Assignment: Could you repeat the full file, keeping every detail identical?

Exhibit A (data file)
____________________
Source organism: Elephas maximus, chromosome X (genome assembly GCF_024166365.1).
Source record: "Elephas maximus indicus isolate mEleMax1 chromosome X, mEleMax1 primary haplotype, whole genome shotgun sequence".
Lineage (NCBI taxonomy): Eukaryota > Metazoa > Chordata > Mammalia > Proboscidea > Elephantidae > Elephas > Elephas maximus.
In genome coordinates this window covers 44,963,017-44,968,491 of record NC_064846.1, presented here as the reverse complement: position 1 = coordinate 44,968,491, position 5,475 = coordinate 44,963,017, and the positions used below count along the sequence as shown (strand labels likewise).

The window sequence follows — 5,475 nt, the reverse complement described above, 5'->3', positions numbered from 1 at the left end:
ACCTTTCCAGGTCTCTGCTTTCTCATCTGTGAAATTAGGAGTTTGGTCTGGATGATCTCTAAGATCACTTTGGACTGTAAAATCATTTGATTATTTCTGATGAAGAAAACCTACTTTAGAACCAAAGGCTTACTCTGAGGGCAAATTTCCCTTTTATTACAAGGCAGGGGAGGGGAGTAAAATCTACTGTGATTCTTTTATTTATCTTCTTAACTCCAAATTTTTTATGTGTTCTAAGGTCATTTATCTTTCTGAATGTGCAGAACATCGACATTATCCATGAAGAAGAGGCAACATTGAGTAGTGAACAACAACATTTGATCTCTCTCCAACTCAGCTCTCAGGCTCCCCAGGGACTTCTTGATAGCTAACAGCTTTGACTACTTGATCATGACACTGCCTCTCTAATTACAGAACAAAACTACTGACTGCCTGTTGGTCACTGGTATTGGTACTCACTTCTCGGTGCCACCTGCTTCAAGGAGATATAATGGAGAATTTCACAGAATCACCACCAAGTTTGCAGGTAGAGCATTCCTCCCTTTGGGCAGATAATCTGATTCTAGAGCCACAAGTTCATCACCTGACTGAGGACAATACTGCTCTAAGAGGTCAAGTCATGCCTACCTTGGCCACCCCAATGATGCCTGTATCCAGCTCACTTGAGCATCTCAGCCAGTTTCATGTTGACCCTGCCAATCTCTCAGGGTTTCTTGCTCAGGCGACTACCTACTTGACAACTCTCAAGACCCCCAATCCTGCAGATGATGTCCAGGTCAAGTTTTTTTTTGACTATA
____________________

Source organism: Elephas maximus, chromosome X (genome assembly GCF_024166365.1).
Source record: "Elephas maximus indicus isolate mEleMax1 chromosome X, mEleMax1 primary haplotype, whole genome shotgun sequence".
Lineage (NCBI taxonomy): Eukaryota > Metazoa > Chordata > Mammalia > Proboscidea > Elephantidae > Elephas > Elephas maximus.
In genome coordinates this window covers 44,963,017-44,968,491 of record NC_064846.1, presented here as the reverse complement: position 1 = coordinate 44,968,491, position 5,475 = coordinate 44,963,017, and the positions used below count along the sequence as shown (strand labels likewise).

The window sequence follows — 5,475 nt, the reverse complement described above, 5'->3', positions numbered from 1 at the left end:
ACCTTTCCAGGTCTCTGCTTTCTCATCTGTGAAATTAGGAGTTTGGTCTGGATGATCTCTAAGATCACTTTGGACTGTAAAATCATTTGATTATTTCTGATGAAGAAAACCTACTTTAGAACCAAAGGCTTACTCTGAGGGCAAATTTCCCTTTTATTACAAGGCAGGGGAGGGGAGTAAAATCTACTGTGATTCTTTTATTTATCTTCTTAACTCCAAATTTTTTATGTGTTCTAAGGTCATTTATCTTTCTGAATGTGCAGAACATCGACATTATCCATGAAGAAGAGGCAACATTGAGTAGTGAACAACAACATTTGATCTCTCTCCAACTCAGCTCTCAGGCTCCCCAGGGACTTCTTGATAGCTAACAGCTTTGACTACTTGATCATGACACTGCCTCTCTAATTACAGAACAAAACTACTGACTGCCTGTTGGTCACTGGTATTGGTACTCACTTCTCGGTGCCACCTGCTTCAAGGAGATATAATGGAGAATTTCACAGAATCACCACCAAGTTTGCAGGTAGAGCATTCCTCCCTTTGGGCAGATAATCTGATTCTAGAGCCACAAGTTCATCACCTGACTGAGGACAATACTGCTCTAAGAGGTCAAGTCATGCCTACCTTGGCCACCCCAATGATGCCTGTATCCAGCTCACTTGAGCATCTCAGCCAGTTTCATGTTGACCCTGCCAATCTCTCAGGGTTTCTTGCTCAGGCGACTACCTACTTGACAACTCTCAAGACCCCCAATCCTGCAGATGATGTCCAGGTCAAGTTTTTTTTTGACTATA